“Similar in spirit to Lewis Mumford’s The City in History and Jane Jacobs’ The Death and Life of Great American Cities . . . wonderful, funny, idiosyncratic.” —Frederick R. Steiner, author of The Living Landscape
Big Plans: The Allure and Folly of Urban Design springs from the idea that human aspirations for the city tend to overstate the role of rationality in public life. Inspired by the architectural and urban criticism of such writers as Lewis Mumford, Jane Jacobs, and John Brinckerhoff Jackson, Kolson adopts a user’s perspective on issues of urban design, an approach that highlights both the futility of social engineering and the resilience of the human spirit.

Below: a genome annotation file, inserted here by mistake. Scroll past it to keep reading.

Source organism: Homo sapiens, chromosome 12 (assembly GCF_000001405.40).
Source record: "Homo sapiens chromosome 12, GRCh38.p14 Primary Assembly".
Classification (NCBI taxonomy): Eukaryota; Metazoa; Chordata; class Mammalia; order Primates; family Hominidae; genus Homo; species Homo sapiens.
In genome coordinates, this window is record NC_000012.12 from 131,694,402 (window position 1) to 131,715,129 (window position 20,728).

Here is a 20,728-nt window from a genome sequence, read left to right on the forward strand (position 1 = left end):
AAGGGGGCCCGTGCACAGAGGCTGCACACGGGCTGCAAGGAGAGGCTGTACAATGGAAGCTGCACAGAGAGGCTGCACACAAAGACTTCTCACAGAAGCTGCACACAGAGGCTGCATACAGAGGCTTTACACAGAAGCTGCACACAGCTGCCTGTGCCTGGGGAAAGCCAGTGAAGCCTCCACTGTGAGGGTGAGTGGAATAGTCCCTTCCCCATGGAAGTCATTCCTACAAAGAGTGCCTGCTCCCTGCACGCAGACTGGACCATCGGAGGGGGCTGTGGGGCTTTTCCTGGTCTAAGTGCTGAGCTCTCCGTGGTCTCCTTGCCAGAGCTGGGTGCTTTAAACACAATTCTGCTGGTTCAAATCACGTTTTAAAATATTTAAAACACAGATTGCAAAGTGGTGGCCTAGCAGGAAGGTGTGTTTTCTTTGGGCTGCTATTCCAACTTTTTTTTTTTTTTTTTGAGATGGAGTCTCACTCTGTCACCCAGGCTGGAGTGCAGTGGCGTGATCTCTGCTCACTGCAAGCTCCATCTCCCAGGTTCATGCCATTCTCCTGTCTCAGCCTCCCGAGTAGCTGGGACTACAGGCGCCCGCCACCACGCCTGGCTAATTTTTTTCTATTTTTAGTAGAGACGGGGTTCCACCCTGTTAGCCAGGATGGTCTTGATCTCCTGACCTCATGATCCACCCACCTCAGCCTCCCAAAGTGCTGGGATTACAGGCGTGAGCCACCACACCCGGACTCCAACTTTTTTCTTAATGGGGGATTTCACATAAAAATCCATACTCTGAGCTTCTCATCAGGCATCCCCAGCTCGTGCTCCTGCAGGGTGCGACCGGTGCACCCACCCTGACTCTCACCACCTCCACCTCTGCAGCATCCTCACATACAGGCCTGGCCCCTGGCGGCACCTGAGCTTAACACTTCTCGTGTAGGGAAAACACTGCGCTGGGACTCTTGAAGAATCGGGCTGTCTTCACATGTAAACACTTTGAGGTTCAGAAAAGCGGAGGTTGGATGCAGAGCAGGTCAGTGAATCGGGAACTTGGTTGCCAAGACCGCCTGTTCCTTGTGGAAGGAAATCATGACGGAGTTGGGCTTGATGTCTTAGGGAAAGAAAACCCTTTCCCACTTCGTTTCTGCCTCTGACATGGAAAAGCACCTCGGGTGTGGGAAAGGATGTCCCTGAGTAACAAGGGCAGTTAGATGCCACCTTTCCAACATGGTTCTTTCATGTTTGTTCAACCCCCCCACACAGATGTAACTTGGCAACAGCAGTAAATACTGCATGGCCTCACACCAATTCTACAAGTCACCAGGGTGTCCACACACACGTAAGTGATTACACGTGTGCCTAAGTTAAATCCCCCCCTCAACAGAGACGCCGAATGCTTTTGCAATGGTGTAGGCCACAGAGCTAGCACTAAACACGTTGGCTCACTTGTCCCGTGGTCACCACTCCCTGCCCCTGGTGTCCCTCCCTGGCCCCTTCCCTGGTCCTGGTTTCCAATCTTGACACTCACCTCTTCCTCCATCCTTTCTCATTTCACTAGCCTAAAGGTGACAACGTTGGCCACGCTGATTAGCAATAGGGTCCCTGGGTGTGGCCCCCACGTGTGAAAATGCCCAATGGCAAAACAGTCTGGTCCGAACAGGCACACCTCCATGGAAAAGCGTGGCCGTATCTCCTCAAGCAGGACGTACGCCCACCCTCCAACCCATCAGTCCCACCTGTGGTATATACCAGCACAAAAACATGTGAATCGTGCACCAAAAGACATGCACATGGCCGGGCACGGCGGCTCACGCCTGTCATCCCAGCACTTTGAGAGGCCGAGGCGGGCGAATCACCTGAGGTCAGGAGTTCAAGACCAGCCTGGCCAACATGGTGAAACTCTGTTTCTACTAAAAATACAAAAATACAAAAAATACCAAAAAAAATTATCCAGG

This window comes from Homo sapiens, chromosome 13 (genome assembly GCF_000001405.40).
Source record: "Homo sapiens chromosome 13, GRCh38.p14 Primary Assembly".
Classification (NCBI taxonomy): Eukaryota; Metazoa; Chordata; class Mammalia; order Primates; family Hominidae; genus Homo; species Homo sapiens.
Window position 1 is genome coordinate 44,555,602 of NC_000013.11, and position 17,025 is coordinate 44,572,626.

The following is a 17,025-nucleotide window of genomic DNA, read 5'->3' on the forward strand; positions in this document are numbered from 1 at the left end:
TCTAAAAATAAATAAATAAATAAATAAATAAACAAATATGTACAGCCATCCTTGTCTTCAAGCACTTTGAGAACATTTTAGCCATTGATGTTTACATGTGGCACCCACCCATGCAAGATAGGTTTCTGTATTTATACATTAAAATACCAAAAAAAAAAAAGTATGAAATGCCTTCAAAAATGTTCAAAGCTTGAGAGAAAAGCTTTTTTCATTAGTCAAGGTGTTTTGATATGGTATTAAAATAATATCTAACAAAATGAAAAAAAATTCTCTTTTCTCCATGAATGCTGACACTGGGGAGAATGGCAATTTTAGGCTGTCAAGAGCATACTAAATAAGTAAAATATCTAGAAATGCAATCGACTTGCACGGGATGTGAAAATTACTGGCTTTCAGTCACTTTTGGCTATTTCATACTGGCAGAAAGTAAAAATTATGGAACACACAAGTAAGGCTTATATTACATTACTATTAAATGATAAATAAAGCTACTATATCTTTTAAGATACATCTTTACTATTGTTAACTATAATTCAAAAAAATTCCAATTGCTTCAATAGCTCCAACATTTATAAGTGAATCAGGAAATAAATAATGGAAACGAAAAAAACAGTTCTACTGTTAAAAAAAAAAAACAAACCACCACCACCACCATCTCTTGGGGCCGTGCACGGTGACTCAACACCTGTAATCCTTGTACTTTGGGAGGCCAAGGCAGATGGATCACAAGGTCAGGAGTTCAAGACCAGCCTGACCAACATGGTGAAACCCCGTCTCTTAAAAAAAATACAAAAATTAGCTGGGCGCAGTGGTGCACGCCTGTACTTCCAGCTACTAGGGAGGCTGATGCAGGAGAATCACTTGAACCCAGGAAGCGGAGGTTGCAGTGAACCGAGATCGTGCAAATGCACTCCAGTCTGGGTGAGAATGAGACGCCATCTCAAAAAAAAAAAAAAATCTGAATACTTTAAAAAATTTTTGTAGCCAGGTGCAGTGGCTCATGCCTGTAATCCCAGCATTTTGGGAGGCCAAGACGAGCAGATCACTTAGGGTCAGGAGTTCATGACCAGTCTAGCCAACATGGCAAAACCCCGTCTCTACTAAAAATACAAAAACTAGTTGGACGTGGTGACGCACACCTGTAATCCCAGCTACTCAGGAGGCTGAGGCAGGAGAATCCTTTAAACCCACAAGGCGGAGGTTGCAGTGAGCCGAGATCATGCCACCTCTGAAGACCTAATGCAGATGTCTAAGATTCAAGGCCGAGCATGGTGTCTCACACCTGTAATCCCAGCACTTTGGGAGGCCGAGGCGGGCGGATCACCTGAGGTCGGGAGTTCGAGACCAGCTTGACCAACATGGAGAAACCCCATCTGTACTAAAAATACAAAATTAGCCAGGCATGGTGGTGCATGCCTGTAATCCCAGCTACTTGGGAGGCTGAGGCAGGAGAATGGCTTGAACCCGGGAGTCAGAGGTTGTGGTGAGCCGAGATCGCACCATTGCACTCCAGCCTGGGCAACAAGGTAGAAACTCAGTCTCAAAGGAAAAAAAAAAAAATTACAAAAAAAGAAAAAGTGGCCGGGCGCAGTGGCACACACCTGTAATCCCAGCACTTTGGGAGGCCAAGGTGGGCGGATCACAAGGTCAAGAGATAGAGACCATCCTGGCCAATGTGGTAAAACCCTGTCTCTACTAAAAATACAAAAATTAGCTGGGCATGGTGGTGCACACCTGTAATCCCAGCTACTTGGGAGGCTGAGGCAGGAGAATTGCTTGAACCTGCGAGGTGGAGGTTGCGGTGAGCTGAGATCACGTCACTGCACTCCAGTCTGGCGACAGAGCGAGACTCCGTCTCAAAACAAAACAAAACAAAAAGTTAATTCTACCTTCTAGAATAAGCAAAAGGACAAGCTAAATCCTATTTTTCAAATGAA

“A book that should be read by all those people, and there seem to be more of them as week chases week, who are thinking about the fate of lower Manhattan right now.” —Bloomberg News
“Kenneth Kolson has lots of material: Some of what’s been built in cities lately is astonishing and not in a good way.” —The Boston Globe
“Kolson is a passionate critic of urban schemes, with well-founded skepticism about the role rationality has played in designing them.” —Journal of the Society of Architectural Historians
“A fascinating read about the utopian goal of Big Plans and the dystopian reality of lived experience.” —Design Issues